Railwaymen make the play-offs but can we stay on track for Wembley?

After the frenetic sequence of events that was the final half hour of the trip to Torquay, ending with the delirium that was Nick Powell’s last minute equaliser in front of the 600 fans that had made the achingly long trip down to Devon, Crewe Alexandra only needed a point from the last game of the season Vs. Aldershot, to secure a place in the random journey of emotion that is the play-offs of League Two.

A loss, compounded with an Oxford win at Port Vale, would’ve spelled out the unmentionable heartache of missing out on the top seven by the commodity of an inferior goal-difference.

A week went by, allowing for the nerves to spread and infect the veins of every fan who wished to be part of the campaign to fill out three quarters of Gresty Road under the guise of “target 7000”. A new shirt had also been released on Wednesday as the club attempted to clutch onto the fluid optimism that has been shining down on South Cheshire with a brighter pigment with every passing week this 15 game unbeaten run had remained intact. This level of excitement had been noticeably absent from the small railway town of Crewe since the period of solid decline swept through in 2007 and reached a nadir with the infamous 3-0 loss to Torquay back in November that would have rendered any man willing to make a prediction of achieving a top seven finish, in the same season, as being undoubtedly insane.

So then, Saturday drew in and it should have been an elementary task, right? Crewe were the form team, on a run of 15 unbeaten, with Aldershot safe in the mid-table with nothing to play for and just a draw would be sufficient enough for the home team. Aldershot travelled up from the capital with 280 fans in tow, a commendable effort considering it was a relative end of season dead rubber for them, and a refusal to pack their holiday luggage and be on their summer break quite this early. This, after all, was a team who went to relegation threatened Lincoln last season and ruthlessly condemned the Imps to the Conference with a 3-0 win. Dean Holdsworth was not here to see his side roll over in a fit of generous sentiment and with the stands sharing one collective ear and eye in the direction of events up the A500; we finally ventured into the nerve jangling business we had been waiting for all week.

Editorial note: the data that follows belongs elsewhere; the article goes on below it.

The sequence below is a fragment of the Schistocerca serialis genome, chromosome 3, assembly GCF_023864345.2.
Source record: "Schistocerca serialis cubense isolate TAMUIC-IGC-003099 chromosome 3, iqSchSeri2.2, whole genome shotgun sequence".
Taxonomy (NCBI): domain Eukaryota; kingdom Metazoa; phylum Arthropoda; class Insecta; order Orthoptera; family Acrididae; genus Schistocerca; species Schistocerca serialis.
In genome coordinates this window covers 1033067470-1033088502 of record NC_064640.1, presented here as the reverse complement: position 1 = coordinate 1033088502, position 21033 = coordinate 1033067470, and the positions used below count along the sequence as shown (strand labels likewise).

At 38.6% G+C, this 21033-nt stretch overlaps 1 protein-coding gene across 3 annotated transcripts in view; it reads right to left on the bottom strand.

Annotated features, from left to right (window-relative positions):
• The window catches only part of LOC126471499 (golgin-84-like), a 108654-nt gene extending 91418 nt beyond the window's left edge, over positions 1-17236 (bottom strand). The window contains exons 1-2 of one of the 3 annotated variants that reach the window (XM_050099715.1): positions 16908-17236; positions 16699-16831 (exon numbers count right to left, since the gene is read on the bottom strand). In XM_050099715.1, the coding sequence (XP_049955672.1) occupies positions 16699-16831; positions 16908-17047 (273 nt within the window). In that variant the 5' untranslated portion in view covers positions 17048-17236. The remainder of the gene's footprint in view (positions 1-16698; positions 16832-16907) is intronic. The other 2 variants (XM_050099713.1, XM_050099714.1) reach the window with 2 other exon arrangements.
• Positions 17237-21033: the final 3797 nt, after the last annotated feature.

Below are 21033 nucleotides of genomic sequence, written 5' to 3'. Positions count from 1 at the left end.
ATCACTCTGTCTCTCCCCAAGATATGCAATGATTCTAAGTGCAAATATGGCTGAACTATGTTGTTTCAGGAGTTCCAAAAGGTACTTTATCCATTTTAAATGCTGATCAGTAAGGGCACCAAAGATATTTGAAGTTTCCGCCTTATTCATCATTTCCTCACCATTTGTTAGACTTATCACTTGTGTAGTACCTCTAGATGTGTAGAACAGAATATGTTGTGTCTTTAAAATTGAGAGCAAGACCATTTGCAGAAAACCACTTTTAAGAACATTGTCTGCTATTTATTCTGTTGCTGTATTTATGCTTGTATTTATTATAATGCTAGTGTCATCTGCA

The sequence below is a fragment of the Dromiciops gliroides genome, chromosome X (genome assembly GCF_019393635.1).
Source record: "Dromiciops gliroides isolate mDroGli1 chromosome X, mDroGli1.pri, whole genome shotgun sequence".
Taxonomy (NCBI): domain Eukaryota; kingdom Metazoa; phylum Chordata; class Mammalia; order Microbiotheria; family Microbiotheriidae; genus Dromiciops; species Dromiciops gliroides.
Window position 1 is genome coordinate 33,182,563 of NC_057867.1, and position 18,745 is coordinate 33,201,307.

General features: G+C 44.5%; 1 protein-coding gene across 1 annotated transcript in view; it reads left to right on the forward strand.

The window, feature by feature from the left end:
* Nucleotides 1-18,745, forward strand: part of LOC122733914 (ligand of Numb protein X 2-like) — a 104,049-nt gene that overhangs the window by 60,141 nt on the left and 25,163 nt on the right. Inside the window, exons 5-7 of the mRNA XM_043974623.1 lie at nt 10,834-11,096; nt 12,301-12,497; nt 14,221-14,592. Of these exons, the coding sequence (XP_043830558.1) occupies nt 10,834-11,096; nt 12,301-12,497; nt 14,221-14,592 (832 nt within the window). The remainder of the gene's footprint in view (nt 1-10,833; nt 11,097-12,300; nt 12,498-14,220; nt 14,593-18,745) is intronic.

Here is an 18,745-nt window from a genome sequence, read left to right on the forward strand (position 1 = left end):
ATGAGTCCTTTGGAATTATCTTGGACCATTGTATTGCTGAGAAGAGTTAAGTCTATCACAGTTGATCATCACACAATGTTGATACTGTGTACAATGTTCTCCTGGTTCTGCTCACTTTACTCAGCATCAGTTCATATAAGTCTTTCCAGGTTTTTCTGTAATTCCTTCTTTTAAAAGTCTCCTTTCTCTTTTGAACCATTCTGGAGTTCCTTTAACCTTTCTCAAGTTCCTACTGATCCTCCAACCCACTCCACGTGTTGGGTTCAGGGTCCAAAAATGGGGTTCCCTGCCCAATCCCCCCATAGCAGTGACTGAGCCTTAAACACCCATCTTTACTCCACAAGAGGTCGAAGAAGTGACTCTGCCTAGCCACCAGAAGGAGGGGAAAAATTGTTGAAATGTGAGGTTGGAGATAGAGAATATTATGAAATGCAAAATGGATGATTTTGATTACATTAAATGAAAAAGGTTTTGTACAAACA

If tension was threatening to simmer in the frayed opening stages, it was surely eased to an extent by Ajay Leitch-Smith’s 4th minute opener after goalkeeper Jamie Young could only parry a stinging Byron Moore effort into the striker’s path following some good work on the right by Swindon Town loanee Billy Bodin. But then, in true Crewe fashion, the home side reached for the self-destruct button and emphatically pressed it with enough verve to hark back memories to the defensive dark arts that were dabbled in the latter day debacle of the Dario Gradi era. Danny Hylton and Peter Vincenti were permitted to cause problems with neat approach play throughout the first half, before a free-kick from Ben Herd was diverted past a helpless Steve Phillips by his own defender Harry Davis.

There was slight reprieve with news flashing from Vale Park that Marc Richards had broken the deadlock against Oxford, but to twist the knife of rickety pensive discomfort dispensing around the Gresty Road crowd, Mark Molesly took advantage of a shoddy defensive clearance by Adam Dugdale to curl home a dashing 25 yard effort to make it 2-1 to Aldershot at half-time. Crewe were still residing in the top seven, but by duty alone of Port Vale’s narrow lead over Oxford. It wasn’t quite going according to the script, to borrow a line from the Stadium announcer’s half-time verbatim. The railwaymen were still creating chances, Leitch-Smith saw a header superbly saved by Young and also curled a sweeping effort wide after a good run to cut inside, but it was clear improvement was needed if the job was to be Crewe’s alone and not a reliance on Port Vale.